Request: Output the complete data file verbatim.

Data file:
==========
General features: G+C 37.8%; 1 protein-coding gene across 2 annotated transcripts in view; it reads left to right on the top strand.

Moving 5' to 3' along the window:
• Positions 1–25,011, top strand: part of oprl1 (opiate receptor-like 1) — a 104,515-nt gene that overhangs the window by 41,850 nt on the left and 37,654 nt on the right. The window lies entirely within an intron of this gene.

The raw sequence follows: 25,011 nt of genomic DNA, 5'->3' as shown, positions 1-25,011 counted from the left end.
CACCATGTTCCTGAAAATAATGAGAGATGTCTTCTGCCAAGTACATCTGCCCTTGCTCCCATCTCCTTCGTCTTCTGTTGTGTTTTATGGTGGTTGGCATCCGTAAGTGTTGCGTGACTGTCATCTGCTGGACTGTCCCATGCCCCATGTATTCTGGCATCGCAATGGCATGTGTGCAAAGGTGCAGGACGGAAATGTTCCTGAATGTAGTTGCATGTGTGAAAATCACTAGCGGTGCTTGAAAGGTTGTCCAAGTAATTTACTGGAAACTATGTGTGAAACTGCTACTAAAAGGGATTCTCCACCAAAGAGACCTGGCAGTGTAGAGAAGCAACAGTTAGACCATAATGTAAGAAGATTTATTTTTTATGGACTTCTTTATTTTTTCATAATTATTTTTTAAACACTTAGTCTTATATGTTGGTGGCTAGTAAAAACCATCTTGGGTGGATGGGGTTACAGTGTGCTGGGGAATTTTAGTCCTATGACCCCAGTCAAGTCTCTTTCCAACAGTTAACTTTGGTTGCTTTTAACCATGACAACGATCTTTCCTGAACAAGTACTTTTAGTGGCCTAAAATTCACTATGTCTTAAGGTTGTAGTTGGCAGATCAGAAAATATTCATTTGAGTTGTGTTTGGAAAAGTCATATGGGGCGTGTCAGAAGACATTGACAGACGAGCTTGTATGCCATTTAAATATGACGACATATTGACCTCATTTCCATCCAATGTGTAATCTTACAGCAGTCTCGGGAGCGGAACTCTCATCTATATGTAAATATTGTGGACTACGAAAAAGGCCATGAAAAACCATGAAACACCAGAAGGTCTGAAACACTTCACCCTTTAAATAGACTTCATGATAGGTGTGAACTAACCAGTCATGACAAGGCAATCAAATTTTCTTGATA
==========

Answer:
General features: G+C 37.8%; 1 protein-coding gene across 2 annotated transcripts in view; it reads left to right on the top strand.

Moving 5' to 3' along the window:
• Positions 1–25,011, top strand: part of oprl1 (opiate receptor-like 1) — a 104,515-nt gene that overhangs the window by 41,850 nt on the left and 37,654 nt on the right. The window lies entirely within an intron of this gene.

The raw sequence follows: 25,011 nt of genomic DNA, 5'->3' as shown, positions 1-25,011 counted from the left end.
CACCATGTTCCTGAAAATAATGAGAGATGTCTTCTGCCAAGTACATCTGCCCTTGCTCCCATCTCCTTCGTCTTCTGTTGTGTTTTATGGTGGTTGGCATCCGTAAGTGTTGCGTGACTGTCATCTGCTGGACTGTCCCATGCCCCATGTATTCTGGCATCGCAATGGCATGTGTGCAAAGGTGCAGGACGGAAATGTTCCTGAATGTAGTTGCATGTGTGAAAATCACTAGCGGTGCTTGAAAGGTTGTCCAAGTAATTTACTGGAAACTATGTGTGAAACTGCTACTAAAAGGGATTCTCCACCAAAGAGACCTGGCAGTGTAGAGAAGCAACAGTTAGACCATAATGTAAGAAGATTTATTTTTTATGGACTTCTTTATTTTTTCATAATTATTTTTTAAACACTTAGTCTTATATGTTGGTGGCTAGTAAAAACCATCTTGGGTGGATGGGGTTACAGTGTGCTGGGGAATTTTAGTCCTATGACCCCAGTCAAGTCTCTTTCCAACAGTTAACTTTGGTTGCTTTTAACCATGACAACGATCTTTCCTGAACAAGTACTTTTAGTGGCCTAAAATTCACTATGTCTTAAGGTTGTAGTTGGCAGATCAGAAAATATTCATTTGAGTTGTGTTTGGAAAAGTCATATGGGGCGTGTCAGAAGACATTGACAGACGAGCTTGTATGCCATTTAAATATGACGACATATTGACCTCATTTCCATCCAATGTGTAATCTTACAGCAGTCTCGGGAGCGGAACTCTCATCTATATGTAAATATTGTGGACTACGAAAAAGGCCATGAAAAACCATGAAACACCAGAAGGTCTGAAACACTTCACCCTTTAAATAGACTTCATGATAGGTGTGAACTAACCAGTCATGACAAGGCAATCAAATTTTCTTGATA